Craig Mayor, PETA exchange letters |

Craig Mayor, PETA exchange letters

Letter from Mayor

To comment

How to comment to the Craig City Council:

• Residents can submit letters to the Craig City Council on what they would like the council to do regarding deer removal in the city by dropping them off at Craig City Hall, 300 W. Fourth St., or by e-mailing city manager Jim Ferree at jferree@ci.craig....

To comment

How to comment to the Craig City Council:

• Residents can submit letters to the Craig City Council on what they would like the council to do regarding deer removal in the city by dropping them off at Craig City Hall, 300 W. Fourth St., or by e-mailing city manager Jim Ferree at jferree@ci.craig….

Craig Mayor Don Jones needed just a few words to describe his response to a letter from the People for the Ethical Treatment of Animals regarding the city’s discussion on deer removal.

“Very politically correct,” he said with a laugh.

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Jones said the city received a letter from PETA on Oct. 28, and he responded Tuesday.

PETA’s letter, which came in the form of an e-mail to Jones and city manager Jim Ferree, was written by a PETA senior cruelty caseworker.

The letter addressed the city council’s consideration of a Colorado Division of Wildlife three-tiered plan for removing a portion of the deer inside city limits. The plan was recently presented at a community workshop.

Those options include establishing an archery hunting area and season outside city limits, trapping and killing deer, and/or having a team of marksmen come in to the city to kill deer at night.

The DOW said they would prefer to employ all three options in Craig.

In the letter, PETA writes that bow hunting is “among the cruelest forms” of wildlife control.

“Bow-hunters often spend hours tracking the blood trails of animals before finding them,” PETA wrote. “Many are not found, and their deaths (are) slow and painful. It can take weeks for some to succumb to their injuries.”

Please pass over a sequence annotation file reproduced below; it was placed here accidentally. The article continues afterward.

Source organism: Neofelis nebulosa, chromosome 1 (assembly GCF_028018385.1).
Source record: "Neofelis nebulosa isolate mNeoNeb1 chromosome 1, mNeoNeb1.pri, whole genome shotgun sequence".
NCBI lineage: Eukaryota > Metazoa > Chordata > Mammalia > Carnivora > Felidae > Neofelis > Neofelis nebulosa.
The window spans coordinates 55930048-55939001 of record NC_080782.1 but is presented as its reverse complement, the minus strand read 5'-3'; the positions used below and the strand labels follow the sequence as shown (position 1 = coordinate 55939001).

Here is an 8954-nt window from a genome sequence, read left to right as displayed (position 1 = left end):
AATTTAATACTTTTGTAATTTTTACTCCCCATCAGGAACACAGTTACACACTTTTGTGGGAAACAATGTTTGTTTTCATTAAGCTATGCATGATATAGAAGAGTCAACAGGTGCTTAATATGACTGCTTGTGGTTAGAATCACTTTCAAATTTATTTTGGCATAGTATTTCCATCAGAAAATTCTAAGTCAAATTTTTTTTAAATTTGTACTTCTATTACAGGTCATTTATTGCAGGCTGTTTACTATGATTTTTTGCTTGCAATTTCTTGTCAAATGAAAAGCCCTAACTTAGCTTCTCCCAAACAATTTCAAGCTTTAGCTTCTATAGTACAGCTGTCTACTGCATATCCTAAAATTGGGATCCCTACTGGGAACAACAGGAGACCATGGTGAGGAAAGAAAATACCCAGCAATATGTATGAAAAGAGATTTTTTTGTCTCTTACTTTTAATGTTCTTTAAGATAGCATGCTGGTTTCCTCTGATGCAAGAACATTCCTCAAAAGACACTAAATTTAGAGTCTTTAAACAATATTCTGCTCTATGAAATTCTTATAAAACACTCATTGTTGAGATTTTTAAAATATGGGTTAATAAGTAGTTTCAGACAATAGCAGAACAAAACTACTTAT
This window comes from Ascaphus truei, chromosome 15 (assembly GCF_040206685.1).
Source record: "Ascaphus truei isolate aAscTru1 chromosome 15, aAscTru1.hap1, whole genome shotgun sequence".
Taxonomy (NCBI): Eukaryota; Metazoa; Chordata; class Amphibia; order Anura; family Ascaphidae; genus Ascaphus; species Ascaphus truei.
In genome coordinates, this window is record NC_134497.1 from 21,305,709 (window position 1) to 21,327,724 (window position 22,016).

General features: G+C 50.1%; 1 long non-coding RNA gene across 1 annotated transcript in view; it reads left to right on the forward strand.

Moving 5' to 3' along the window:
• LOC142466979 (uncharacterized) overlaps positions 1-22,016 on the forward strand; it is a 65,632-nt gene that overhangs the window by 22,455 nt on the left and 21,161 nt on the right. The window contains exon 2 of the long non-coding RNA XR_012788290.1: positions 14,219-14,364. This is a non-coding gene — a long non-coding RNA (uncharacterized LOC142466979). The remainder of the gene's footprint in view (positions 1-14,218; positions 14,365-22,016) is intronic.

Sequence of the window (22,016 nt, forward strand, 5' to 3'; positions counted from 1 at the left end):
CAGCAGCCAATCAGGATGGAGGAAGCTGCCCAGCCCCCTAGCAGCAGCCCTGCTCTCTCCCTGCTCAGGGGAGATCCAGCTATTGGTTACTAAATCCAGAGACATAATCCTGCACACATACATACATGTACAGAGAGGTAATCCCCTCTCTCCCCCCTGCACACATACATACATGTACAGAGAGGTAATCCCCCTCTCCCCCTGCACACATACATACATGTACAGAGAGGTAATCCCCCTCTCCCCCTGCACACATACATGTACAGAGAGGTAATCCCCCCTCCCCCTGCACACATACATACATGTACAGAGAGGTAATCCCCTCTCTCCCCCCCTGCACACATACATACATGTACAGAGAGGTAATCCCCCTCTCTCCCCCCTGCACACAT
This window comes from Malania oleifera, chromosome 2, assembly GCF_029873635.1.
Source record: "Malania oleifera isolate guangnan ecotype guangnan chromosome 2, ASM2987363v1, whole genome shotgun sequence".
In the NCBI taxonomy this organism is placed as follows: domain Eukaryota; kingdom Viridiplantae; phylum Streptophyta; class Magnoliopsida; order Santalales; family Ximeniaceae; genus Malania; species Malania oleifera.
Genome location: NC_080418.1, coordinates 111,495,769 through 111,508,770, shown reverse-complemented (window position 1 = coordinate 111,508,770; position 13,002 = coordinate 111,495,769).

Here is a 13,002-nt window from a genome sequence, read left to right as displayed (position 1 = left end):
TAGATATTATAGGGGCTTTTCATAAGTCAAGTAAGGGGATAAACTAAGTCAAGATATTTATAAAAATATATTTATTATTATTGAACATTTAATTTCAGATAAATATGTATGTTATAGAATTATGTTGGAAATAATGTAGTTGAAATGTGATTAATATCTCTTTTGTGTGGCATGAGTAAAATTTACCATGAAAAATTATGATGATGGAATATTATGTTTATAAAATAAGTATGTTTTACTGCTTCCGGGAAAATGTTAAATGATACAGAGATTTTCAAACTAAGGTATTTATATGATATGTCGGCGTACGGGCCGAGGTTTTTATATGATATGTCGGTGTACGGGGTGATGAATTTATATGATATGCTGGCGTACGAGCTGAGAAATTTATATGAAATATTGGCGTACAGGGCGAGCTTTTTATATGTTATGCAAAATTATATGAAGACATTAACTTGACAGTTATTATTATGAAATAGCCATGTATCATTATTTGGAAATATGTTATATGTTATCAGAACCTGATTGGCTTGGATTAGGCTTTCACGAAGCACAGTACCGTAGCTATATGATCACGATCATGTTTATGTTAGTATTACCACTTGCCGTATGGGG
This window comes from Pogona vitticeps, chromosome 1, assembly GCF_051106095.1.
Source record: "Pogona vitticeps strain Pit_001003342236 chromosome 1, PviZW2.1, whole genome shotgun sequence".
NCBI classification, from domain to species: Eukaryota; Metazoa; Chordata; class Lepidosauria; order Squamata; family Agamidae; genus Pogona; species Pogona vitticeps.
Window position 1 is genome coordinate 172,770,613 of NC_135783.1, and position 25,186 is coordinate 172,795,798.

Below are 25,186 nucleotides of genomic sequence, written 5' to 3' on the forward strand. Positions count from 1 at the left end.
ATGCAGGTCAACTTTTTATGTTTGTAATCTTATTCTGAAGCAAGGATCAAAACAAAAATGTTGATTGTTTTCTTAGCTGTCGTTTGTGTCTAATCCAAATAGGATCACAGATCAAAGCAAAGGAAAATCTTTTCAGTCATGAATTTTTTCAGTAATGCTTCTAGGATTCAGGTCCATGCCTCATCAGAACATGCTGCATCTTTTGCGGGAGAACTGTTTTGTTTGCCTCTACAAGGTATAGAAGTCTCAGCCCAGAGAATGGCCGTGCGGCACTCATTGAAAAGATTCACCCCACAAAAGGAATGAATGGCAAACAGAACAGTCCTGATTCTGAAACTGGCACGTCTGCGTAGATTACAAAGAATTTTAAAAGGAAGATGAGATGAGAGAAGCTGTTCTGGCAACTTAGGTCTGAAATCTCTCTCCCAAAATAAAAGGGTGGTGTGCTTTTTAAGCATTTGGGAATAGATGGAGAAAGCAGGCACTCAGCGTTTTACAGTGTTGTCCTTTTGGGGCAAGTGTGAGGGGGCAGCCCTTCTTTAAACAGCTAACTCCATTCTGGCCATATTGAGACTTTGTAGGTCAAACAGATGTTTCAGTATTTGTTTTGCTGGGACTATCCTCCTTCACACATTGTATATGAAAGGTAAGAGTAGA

PETA writes in the letter “the use of sharpshooters … would be far less cruel.”

“However, all lethal initiatives tear families apart and leave young and weak animals vulnerable to starvation, dehydration, and predators,” PETA writes. “Lethal methods also backfire. When animals are killed (or) removed from the area, a spike in the food supply results. This prompts accelerated breeding of those animals who inevitably fill the void.

“You’ll have an increase in deer population numbers.”

Jones described PETA’s letter as “just your typical, nice letter from PETA.”

The mayor said he understands why PETA wrote the letter, but doesn’t plan to put much stock in the organization’s opinion.

“They don’t live here,” he said.

In his response letter, Jones said he “appreciates” PETA’s interest in the matter, but the city is “focusing on those suggestions that have been researched by individuals and organizations familiar with the specifics of this community.”

“The burgeoning population of deer in our city is a serious issue that has generated a variety of opinions within our community,” Jones wrote in the letter. “The city of Craig will continue to devote its time and resources to attempt to reach a solution acceptable to all parties and to act on those solutions that will carefully, thoughtfully and appropriately address their legitimate concerns.”

Ferree said the city has received more than 35 letters, e-mails and phone calls from residents about the DOW’s proposed deer removal plan and how the city council should rule on the matter.

PETA’s letter, Ferree said, was handled in the same manner as other letters received by the city.

“(It has) probably no more or no less weight than all the other comments we have received,” he said.

Ferree said the city hasn’t had additional contact with PETA or other similar organizations.

The city council will discuss and make a decision about the DOW’s recommendations for removing urban deer at its Nov. 9 meeting, Ferree said.

“(The) DOW has more or less asked us to endorse their deer removal plan, and that will be on the agenda for the city council, to consider whether or not to endorse that plan,” Ferree said.

The city council will also introduce an ordinance at its next meeting addressing the fines for feeding deer and other big-game animals in city limits.

City attorney Kenny Wohl said the ordinance would make feeding deer punishable up to a $300 fine and/or a maximum of 90 days in jail, if approved. However, the council may change the proposed punishments, Wohl said.

Council member Jennifer Riley said she has received numerous e-mails and comments from residents about the DOW’s deer proposal.

Riley said she is advocating for the council to treat aggressive deer on a situational basis.

“I don’t think we should treat aggressive deer any differently than we treat aggressive dogs,” she said. “I think if there are aggressive situations with deer, those should be dealt with. But, like with the dogs, I don’t think there needs to be a blanket extermination of deer.”

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